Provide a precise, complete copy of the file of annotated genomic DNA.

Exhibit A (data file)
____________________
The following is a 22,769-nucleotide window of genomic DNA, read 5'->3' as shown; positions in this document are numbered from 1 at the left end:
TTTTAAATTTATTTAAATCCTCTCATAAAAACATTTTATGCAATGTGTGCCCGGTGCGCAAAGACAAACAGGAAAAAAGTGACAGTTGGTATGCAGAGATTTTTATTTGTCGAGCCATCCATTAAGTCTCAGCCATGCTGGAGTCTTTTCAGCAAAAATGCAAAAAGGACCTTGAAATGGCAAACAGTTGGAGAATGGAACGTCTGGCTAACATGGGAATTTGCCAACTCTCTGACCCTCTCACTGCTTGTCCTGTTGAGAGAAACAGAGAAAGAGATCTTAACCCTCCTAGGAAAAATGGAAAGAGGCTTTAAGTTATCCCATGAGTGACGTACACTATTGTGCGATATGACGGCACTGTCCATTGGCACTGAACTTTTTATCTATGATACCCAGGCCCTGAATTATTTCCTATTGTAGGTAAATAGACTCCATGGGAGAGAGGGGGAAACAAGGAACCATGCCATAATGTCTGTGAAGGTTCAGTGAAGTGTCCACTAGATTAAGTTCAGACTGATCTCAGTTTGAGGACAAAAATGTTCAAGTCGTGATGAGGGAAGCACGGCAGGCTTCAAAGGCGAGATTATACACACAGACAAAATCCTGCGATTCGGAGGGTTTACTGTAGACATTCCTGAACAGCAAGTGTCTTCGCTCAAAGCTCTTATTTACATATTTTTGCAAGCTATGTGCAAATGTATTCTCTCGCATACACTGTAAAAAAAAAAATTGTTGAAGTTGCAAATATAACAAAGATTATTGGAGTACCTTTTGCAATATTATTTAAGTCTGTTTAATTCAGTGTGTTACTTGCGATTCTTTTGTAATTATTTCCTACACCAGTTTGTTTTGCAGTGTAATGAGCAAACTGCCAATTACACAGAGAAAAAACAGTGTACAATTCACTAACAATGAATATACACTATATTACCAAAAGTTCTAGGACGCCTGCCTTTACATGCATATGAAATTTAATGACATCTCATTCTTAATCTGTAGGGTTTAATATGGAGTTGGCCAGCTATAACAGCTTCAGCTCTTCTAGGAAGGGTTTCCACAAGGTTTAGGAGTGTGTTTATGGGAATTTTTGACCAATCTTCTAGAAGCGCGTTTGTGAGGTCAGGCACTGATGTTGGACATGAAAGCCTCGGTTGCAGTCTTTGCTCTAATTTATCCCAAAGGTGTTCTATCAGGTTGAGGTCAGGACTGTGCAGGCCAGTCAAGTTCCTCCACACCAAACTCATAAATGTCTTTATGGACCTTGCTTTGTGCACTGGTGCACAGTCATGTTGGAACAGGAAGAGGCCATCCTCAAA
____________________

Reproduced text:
The following is a 22,769-nucleotide window of genomic DNA, read 5'->3' as shown; positions in this document are numbered from 1 at the left end:
TTTTAAATTTATTTAAATCCTCTCATAAAAACATTTTATGCAATGTGTGCCCGGTGCGCAAAGACAAACAGGAAAAAAGTGACAGTTGGTATGCAGAGATTTTTATTTGTCGAGCCATCCATTAAGTCTCAGCCATGCTGGAGTCTTTTCAGCAAAAATGCAAAAAGGACCTTGAAATGGCAAACAGTTGGAGAATGGAACGTCTGGCTAACATGGGAATTTGCCAACTCTCTGACCCTCTCACTGCTTGTCCTGTTGAGAGAAACAGAGAAAGAGATCTTAACCCTCCTAGGAAAAATGGAAAGAGGCTTTAAGTTATCCCATGAGTGACGTACACTATTGTGCGATATGACGGCACTGTCCATTGGCACTGAACTTTTTATCTATGATACCCAGGCCCTGAATTATTTCCTATTGTAGGTAAATAGACTCCATGGGAGAGAGGGGGAAACAAGGAACCATGCCATAATGTCTGTGAAGGTTCAGTGAAGTGTCCACTAGATTAAGTTCAGACTGATCTCAGTTTGAGGACAAAAATGTTCAAGTCGTGATGAGGGAAGCACGGCAGGCTTCAAAGGCGAGATTATACACACAGACAAAATCCTGCGATTCGGAGGGTTTACTGTAGACATTCCTGAACAGCAAGTGTCTTCGCTCAAAGCTCTTATTTACATATTTTTGCAAGCTATGTGCAAATGTATTCTCTCGCATACACTGTAAAAAAAAAAATTGTTGAAGTTGCAAATATAACAAAGATTATTGGAGTACCTTTTGCAATATTATTTAAGTCTGTTTAATTCAGTGTGTTACTTGCGATTCTTTTGTAATTATTTCCTACACCAGTTTGTTTTGCAGTGTAATGAGCAAACTGCCAATTACACAGAGAAAAAACAGTGTACAATTCACTAACAATGAATATACACTATATTACCAAAAGTTCTAGGACGCCTGCCTTTACATGCATATGAAATTTAATGACATCTCATTCTTAATCTGTAGGGTTTAATATGGAGTTGGCCAGCTATAACAGCTTCAGCTCTTCTAGGAAGGGTTTCCACAAGGTTTAGGAGTGTGTTTATGGGAATTTTTGACCAATCTTCTAGAAGCGCGTTTGTGAGGTCAGGCACTGATGTTGGACATGAAAGCCTCGGTTGCAGTCTTTGCTCTAATTTATCCCAAAGGTGTTCTATCAGGTTGAGGTCAGGACTGTGCAGGCCAGTCAAGTTCCTCCACACCAAACTCATAAATGTCTTTATGGACCTTGCTTTGTGCACTGGTGCACAGTCATGTTGGAACAGGAAGAGGCCATCCTCAAA